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      Russian Islamophobia: From Medieval Tsardom to the Post-Soviet Man

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            Abstract

            The medieval and modern Russian experience with the Muslim world has been systemically marked by Islamophobia. Yet, few scholars have written about the longue durée expression of Russian Islamophobia (Bennigsen 1983, Tlostanova 2010). In this paper, I chart a genealogy of Russian Islamophobia from medieval Tsardom to modern Soviet and Post-Soviet Russia. Russia has been long marginalized in global analyses of Islamophobia, and is often not included in analyses of Western Islamophobia. Russia has long been considered a partner in Western civilization. As a predominantly white and Christian-led historical territory situated on the Eurasian continent, Russia has for centuries been viewed and viewed itself as a type of eastern Spain and the heir to Christian Orthodox Byzantium. Like the Mediterranean front of southern Europe bordering the Muslim world, Russia’s borders with Asia are lineated across the expanse of Islamicate civilization in Eastern Europe, the Caucuses and Central Asia. The first systemic antagonisms between Russian and its Muslim neighbors began in the medieval period. This early form of Islamophobia under white Christian Russian empires later transformed and intensified during the Soviet and Post-Soviet periods. The later manifestations of Islamophobia came with new logics, especially those tied to systems of secular governmentality from within the modern nation-state model. This paper highlights these time periods and argues that they signify a cohesive and consistent form of longue durée Russian Islamophobia which shares much in common with other renditions of Islamophobia emanating from the West.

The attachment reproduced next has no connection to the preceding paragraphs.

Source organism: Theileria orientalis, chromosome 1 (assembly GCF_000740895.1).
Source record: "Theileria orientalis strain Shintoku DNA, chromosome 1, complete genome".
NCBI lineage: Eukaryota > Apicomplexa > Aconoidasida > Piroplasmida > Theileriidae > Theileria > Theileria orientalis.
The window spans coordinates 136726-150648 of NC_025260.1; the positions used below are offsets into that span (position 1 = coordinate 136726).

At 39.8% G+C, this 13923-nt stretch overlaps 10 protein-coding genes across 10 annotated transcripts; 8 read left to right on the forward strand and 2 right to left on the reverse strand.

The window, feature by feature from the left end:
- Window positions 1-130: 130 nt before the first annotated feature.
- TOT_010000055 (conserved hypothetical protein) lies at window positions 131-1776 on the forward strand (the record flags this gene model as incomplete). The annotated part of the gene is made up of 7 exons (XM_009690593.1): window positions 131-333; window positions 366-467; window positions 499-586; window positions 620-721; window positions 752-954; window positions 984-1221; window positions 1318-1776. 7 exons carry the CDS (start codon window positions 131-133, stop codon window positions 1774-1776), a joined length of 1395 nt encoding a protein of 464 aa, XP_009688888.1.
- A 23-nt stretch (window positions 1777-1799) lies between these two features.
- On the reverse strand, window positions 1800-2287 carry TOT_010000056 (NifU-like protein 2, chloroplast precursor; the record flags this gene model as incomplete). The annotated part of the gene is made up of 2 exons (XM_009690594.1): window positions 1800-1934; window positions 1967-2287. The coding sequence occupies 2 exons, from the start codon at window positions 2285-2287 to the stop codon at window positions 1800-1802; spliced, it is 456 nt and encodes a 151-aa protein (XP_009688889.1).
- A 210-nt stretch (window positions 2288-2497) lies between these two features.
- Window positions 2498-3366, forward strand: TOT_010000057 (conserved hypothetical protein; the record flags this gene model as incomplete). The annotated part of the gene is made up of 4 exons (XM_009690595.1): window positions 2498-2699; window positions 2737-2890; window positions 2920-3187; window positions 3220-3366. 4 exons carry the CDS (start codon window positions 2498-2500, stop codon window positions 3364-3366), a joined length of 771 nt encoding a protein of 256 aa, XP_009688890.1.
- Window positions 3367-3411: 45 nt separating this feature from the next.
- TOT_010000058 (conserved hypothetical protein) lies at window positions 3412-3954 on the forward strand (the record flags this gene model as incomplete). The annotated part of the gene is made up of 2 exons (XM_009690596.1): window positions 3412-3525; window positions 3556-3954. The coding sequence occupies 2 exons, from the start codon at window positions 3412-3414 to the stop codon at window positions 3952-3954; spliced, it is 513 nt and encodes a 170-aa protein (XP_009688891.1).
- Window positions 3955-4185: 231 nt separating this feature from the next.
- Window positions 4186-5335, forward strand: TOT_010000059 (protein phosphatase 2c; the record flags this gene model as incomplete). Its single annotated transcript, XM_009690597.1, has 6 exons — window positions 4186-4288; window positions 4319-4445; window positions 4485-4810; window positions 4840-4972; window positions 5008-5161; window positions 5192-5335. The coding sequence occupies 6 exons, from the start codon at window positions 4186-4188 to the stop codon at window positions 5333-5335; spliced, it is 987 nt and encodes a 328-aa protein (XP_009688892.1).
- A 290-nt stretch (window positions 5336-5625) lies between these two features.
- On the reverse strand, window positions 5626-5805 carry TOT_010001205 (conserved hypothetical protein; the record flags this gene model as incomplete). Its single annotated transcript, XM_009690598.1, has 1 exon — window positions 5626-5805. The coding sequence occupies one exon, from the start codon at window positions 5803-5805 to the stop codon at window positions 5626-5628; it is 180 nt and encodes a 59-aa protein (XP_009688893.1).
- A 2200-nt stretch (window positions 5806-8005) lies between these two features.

Main article text

            Introduction

            The medieval and modern Russian experience with the Muslim world has been systemically marked by Islamophobia. 1 Yet, few scholars have written about the longue durée expression of Russian Islamophobia (Bennigsen 1983, Tlostanova 2010). In this paper, I chart a genealogy of Russian Islamophobia from medieval Tsardom to modern Soviet and Post-Soviet Russia. Russia has been long marginalized in global analyses of Islamophobia, and is often not included in analyses of Western Islamophobia. Russia has long been considered a partner in Western civilization. As a predominantly white and Christian-led historical territory situated on the Eurasian continent, Russia has for centuries been viewed and viewed itself as a type of eastern Spain and the heir to Christian Orthodox Byzantium. Like the Mediterranean front of southern Europe bordering the Muslim world, Russia’s borders with Asia are lineated across the expanse of Islamicate civilization in Eastern Europe, the Caucuses, and Central Asia. The first systemic antagonisms between Russian and its Muslim neighbors began in the medieval period. This early form of Islamophobia under white Christian Russian empires later transformed and intensified during the Soviet and Post-Soviet periods. The later manifestations of Islamophobia came with new logics, especially those tied to systems of secular governmentality from within the modern nation-state model. This paper highlights these time periods and argues that they signify a cohesive and consistent form of longue durée Russian Islamophobia which shares much in common with other renditions of Islamophobia emanating from the West.

            Russian Islamophobia in Medieval Times